The things we all prefer not having to face, but should prepare for...

MJ Law Practice can assist.
Wills

A Will ensures that your wishes are carried out after your death.  If you do not leave a Will, someone, usually a close family member, must apply to the Supreme Court of Queensland for Letters of Administration in order to gain authority to administer your estate. That person will be bound to distribute your estate according to a strict formula set out in the Intestacy Rules.  So, if you want to simplify the process for your family, and have a say in what happens after your death, you should make a Will.

Some things to consider when making a Will:

Who will be your Executor(s)?  This person (or people) will be responsible for locating and notifying all beneficiaries, safeguarding all valuables and assets, paying/collecting any debts, notifying all relevant institutions such as banks, Centrelink etc., selling/transferring any real estate or shares, setting up any necessary trusts, submitting tax returns, and distributing the estate in accordance with your Will. 

Who are your Beneficiaries? You can specify how your assets will be distributed after your death.  There may be certain assets or valuables that you want to give to a specific person, or you may not wish a beneficiary to have access to their inheritance until they reach a certain age.  It is possible to say what is to happen to a beneficiary's share should they predecease you.  You might want to consider leaving an endowment to a charity or towards medical research.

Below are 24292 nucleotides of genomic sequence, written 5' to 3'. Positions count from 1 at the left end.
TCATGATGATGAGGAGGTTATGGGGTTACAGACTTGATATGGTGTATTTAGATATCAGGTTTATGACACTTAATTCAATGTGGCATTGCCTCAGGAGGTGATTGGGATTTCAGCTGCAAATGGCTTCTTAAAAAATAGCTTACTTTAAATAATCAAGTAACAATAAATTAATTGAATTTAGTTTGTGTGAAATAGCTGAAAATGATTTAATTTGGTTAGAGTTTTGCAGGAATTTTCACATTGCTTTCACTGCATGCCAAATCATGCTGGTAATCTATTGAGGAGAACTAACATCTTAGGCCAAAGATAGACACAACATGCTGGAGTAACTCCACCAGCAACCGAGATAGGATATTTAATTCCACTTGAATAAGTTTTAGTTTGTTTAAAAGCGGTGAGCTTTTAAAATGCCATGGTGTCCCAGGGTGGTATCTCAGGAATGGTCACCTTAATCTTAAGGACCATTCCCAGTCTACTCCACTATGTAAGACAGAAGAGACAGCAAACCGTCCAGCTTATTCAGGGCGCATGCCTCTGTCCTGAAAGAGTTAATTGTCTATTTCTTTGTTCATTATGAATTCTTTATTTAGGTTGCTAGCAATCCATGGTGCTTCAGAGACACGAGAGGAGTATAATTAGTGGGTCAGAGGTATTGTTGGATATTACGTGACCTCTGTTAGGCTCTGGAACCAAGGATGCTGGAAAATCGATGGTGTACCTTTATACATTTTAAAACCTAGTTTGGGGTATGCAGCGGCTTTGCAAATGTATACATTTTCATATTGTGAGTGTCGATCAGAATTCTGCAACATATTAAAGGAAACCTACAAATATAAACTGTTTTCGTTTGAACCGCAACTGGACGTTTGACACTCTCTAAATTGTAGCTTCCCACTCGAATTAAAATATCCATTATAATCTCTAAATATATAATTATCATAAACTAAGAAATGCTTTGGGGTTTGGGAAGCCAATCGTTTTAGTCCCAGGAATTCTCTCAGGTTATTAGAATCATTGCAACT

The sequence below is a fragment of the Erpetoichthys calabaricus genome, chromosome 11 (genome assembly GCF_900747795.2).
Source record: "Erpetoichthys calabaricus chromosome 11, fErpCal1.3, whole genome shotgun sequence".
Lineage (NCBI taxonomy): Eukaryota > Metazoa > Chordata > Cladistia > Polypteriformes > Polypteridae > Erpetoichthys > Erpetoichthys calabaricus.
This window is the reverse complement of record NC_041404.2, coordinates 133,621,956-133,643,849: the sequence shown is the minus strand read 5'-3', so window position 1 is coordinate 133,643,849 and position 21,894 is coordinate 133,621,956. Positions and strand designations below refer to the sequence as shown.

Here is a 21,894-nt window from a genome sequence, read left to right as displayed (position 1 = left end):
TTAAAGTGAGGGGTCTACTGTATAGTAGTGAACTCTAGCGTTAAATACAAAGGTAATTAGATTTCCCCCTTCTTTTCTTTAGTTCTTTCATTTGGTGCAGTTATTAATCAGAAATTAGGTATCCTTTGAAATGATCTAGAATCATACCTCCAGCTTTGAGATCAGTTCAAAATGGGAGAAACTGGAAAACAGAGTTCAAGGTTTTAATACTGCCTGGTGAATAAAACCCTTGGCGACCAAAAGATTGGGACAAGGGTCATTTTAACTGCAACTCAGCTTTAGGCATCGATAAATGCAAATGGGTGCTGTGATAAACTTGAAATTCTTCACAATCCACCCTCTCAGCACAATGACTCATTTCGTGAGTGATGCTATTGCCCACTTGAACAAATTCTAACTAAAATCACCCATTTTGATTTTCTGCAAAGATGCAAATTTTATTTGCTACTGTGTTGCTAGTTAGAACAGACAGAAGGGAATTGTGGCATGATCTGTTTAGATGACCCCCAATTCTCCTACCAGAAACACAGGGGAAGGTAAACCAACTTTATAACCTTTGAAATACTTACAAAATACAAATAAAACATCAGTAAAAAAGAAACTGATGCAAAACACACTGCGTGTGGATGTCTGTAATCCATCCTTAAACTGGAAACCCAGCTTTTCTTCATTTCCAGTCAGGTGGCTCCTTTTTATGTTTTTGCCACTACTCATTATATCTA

If you have young children...  You might wish to leave instructions regarding the care and education of your children.

If you have a blended family...  You should consider ensuring that your children from a previous marriage do not miss out if, for example, after your death your second spouse remarries.

Do you have any other specific instructions?  For example, regarding burial or cremation.

Do you wish to leave a bequest to a charity? 

Powers of Attorney

By giving a Power of Attorney you give another person authority to make certain decisions of your behalf.  You can end a Power of Attorney at any time provided you have capacity to make your own decisions.  

The type of Power of Attorney to be granted will depend upon your purpose and circumstances:  

  • A General Power of Attorney gives another person authority to make financial decisions only on your behalf for a specified period of time (e.g. while you are overseas) or for a specific event (e.g. to sell your house).  
    • It is important to note that a General Power of Attorney is valid only while you are still able to make your own decisions, and becomes invalid immediately should you lose capacity.  For example, if you had an accident while travelling overseas and lost capacity to make your own decisions, a General Power of Attorney immediately andautomatically ceases to have effect.
  • An Enduring Power of Attorney gives another person authority to make both financial and personal decisions on your behalf if you lose capacity to make your own decisions.  
    • An Enduring Power of Attorney is advisable if a person has failing health or is at risk of sudden loss of capacity to make decisions.  For example, if your spouse suddenly lost capacity due to a severe stoke and needed to go into a nursing home, you would need an Enduring Power of Attorney to be able to sell your home if it were held in both names.
  • An Advanced Health Directive may be given to your next-of-kinif you wish to specify what should happen in the event of various health conditions.

Revocation of Power of Attorney